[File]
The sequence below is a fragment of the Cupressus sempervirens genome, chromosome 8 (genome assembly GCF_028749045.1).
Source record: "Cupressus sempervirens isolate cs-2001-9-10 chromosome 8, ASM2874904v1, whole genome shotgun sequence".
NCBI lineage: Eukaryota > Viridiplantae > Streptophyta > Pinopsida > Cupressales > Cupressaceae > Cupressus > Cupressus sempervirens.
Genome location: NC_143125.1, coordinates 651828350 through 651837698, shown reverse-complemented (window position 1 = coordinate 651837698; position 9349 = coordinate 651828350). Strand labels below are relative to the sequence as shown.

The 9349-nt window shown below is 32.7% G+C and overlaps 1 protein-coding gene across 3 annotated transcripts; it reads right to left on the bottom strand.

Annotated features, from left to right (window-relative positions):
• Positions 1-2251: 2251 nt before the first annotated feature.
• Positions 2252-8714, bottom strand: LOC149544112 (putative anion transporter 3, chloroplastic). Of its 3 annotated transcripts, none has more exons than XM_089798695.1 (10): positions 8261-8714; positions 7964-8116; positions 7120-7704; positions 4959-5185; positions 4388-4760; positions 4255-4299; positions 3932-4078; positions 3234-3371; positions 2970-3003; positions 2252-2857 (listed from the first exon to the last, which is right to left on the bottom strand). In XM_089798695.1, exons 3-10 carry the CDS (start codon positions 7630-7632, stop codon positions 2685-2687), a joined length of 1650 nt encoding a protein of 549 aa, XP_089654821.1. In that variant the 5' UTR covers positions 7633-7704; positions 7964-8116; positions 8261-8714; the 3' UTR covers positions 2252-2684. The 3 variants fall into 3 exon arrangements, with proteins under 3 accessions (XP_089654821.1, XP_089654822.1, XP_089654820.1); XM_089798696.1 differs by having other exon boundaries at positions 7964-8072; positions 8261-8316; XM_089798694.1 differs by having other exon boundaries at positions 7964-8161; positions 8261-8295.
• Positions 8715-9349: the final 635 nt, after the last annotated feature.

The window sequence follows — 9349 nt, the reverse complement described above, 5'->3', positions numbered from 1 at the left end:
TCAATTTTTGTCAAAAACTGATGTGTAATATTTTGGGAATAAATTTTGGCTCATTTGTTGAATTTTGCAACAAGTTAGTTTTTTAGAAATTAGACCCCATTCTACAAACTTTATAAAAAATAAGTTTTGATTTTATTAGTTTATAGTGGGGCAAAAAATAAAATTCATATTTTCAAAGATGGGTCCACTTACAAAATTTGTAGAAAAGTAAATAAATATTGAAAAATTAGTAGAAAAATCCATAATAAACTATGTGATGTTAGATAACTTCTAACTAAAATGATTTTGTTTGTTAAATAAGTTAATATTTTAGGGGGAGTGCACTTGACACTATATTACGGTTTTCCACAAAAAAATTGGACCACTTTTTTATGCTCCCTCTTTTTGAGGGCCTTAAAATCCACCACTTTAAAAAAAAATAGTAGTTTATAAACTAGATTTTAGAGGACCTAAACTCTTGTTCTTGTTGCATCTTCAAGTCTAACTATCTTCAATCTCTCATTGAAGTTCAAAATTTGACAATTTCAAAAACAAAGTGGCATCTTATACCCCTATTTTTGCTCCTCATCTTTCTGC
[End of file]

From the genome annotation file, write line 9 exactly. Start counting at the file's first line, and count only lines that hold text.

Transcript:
• Positions 8715-9349: the final 635 nt, after the last annotated feature.